City of Pittsfield Submits Proposal for "Life Academy for Young Women" for the Bloomberg Philanthropies 2017 Mayors Challenge

The City of Pittsfield successfully submitted a comprehensive proposal, centering on an initiative known as the Life Academy for Young Women, designed for at-risk young women for the Bloomberg Philanthropies 2017 Mayor’s Challenge. Pittsfield’s submission on Friday, Oct, 20, the competition’s deadline, officially classifies the city as a competitor for the nationwide contest.

The academy seeks to create a holistic, residential experience for young women of all backgrounds ages 16-21, many of whom are homeless and subject to predatory influences. Through the academy, the young women will have access to an array of services, resources, and mentors to enhance their education, access to job opportunities, wellness, personal growth, and citizenship.

The challenge, which garnered the interest of more than 500 cities across the nation, is aimed at helping cities identify ideas to address critical issues through bold, innovative initiatives. Thirty five cities will be selected as a Champion City with a $100,000 prize and access to support from related experts.  From the 35 Champion Cities, four cities with the best ideas will receive $1 million for concept development. One city will be selected to receive the top prize - $5 million.

The city’s proposal, which is available here under “Hot Topics” on the homepage of the city’s website,, culminates a three-month process that included the participation of Mayor Linda Tyer, internal staff of various expertise and City Council leadership. The brainstorming sessions were beneficial in identifying the most pressing issues for the city and used an affinity diagram to map out strategies to best tackle those needs.

Understanding those needs, especially that of our community’s vulnerable population, was crucial to the creation of the Life Academy, says Mayor Tyer, who recalled a conversation with noted community leader, Shirley Edgerton, who first proposed the idea for the Life Academy. The idea is an expansion of the Edgerton’s Rites of Passage and Empowerment Program, which seeks to enhance the lives of young women – academically, socially, and spiritually.

That conversation inspired Mayor Tyer to select this concept for the competition.

“Through this process several great ideas were conceived.  My greatest desire was to select the idea that would reach those in our community who struggle to achieve their greatest potential.  The Life Academy for Young Women is exactly right for the Mayors Challenge,”  said Mayor Tyer. “We put forth a concept that we wouldn’t have the resources to develop on our own.  Dedicated  and intentional caring about the well-being of Pittsfield’s young women will transform their lives, the lives of their families, and their community.”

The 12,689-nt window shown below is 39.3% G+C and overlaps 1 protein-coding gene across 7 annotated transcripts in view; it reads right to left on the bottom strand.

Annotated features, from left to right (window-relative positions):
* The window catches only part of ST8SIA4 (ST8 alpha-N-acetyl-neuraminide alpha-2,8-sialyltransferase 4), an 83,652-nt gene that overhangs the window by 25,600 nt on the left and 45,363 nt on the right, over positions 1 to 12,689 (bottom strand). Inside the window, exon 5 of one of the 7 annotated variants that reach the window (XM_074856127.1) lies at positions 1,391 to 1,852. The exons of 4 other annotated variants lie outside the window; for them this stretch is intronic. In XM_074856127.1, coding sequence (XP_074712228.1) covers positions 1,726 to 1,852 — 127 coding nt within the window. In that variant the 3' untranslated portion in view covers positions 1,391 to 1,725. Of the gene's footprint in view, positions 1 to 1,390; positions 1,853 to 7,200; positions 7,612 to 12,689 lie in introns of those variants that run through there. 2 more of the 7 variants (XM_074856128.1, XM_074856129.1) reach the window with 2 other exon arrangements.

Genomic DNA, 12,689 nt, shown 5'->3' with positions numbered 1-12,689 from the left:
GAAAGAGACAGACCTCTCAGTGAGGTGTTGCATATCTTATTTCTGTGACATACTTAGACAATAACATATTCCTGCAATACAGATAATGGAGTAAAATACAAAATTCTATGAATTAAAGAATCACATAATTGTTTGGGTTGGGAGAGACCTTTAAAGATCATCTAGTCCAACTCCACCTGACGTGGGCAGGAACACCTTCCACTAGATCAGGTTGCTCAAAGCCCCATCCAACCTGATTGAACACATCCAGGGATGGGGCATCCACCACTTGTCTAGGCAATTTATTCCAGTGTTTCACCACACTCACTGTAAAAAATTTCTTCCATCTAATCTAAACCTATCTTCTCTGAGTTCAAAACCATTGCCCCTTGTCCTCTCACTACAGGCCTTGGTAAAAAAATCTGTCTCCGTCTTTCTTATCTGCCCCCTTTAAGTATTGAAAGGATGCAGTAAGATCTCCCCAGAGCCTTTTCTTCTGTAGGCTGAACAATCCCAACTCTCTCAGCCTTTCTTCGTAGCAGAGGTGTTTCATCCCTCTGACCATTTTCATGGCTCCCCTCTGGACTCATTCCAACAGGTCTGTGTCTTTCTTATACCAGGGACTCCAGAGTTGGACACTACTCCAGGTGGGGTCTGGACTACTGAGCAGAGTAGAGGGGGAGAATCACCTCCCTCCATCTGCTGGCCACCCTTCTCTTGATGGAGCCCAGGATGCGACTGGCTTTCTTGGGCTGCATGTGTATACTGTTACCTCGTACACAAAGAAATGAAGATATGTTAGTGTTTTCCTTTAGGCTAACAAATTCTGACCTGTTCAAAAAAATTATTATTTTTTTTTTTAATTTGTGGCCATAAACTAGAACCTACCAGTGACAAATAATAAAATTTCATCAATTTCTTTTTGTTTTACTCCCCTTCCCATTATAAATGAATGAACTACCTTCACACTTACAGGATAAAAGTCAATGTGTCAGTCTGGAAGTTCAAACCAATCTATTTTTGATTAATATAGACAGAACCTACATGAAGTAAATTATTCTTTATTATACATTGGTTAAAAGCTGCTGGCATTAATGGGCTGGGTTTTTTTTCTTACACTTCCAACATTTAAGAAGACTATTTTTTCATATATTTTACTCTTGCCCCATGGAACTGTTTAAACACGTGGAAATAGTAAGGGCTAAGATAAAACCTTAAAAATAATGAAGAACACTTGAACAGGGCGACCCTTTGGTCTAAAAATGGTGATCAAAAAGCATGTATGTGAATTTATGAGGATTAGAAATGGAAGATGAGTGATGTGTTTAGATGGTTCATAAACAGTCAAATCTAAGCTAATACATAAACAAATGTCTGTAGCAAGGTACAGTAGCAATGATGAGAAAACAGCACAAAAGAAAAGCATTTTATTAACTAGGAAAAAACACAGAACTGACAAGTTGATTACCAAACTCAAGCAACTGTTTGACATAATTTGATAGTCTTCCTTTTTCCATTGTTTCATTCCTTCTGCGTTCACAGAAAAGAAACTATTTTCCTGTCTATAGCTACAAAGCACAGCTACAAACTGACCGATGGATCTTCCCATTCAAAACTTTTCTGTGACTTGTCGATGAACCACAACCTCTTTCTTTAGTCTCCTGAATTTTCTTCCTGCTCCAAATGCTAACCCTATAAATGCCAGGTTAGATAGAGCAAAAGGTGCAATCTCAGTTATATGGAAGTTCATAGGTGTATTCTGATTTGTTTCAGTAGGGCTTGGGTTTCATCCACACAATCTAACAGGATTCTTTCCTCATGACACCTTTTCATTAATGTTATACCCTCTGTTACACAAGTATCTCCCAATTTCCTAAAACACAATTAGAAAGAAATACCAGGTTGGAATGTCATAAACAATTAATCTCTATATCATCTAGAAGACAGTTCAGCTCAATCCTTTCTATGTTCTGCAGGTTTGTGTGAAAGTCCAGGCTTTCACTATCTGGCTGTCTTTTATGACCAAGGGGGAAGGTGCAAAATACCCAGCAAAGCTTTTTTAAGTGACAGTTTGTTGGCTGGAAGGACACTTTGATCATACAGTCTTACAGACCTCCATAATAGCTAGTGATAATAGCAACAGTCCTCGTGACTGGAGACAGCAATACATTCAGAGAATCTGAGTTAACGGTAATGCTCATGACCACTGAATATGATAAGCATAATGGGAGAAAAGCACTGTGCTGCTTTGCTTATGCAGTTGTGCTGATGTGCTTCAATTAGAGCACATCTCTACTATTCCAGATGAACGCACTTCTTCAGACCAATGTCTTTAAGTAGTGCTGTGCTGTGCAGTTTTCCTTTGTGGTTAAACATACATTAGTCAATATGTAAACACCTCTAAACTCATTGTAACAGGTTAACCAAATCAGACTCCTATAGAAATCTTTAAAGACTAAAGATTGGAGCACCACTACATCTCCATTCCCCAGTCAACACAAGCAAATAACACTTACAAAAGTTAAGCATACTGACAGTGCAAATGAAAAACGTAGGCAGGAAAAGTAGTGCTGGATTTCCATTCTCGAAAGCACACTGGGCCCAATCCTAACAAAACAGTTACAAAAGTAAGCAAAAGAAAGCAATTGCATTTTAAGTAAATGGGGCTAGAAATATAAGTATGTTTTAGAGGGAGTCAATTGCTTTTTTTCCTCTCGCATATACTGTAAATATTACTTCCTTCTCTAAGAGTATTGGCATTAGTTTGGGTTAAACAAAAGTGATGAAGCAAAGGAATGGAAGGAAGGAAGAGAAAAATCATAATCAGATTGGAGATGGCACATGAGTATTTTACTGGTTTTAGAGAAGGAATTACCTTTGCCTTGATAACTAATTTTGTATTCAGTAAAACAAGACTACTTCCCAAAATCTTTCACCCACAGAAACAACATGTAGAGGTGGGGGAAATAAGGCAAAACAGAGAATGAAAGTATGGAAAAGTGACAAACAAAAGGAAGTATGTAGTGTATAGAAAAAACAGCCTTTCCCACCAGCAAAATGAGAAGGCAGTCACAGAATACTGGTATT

Edgerton, who was a part of the application’s development process, said that she was excited about the potential for the academy to be a reality in Pittsfield.

“My hope, vision, and desire is that this initiative is the beginning of a process to reach many of those girls who we have not reached and to provide a positive option for them to reach their full potential. I really believe this initiative can contribute to a change in the face of our city,” Edgerton said. “We often talk about the flight of young people from our city.  Well, here are some young women whom we have not reached who could be instrumental in helping to stem that tide. The Life Academy can be a major contributor to the future outlook of our city, as well as what this opportunity will do for these girls’ lives.”

Diane Robie, who assisted with the design and writing of the proposal, also feels hopeful about this idea.

“The proposal demonstrates the city’s commitment to address entrenched issues with creative ideas from the community,” said Robie, who has expertise in grant writing and was a member of the team that helped the Pittsfield Working Cities team to secure a three-year grant from the Boston Fed. “This proposed innovation fuses a cultural response with more traditional services to realize the potential of young women and young people as a whole. It’s important to understand that this kind of support is vital to the city’s future.”

The competition is formidable, but Mayor Tyer says Pittsfield is a strong candidate and has a concept that can go the distance.

“The Life Academy” is a winning idea and I am confident that Pittsfield will be selected as a Champion City!

For more information, please contact Roberta McCulloch-Dews, Director of Administrative Services, at 413-499-9322. To view the city’s submission, visit To learn more about the 2017 Mayors Bloomberg Challenge, visit here: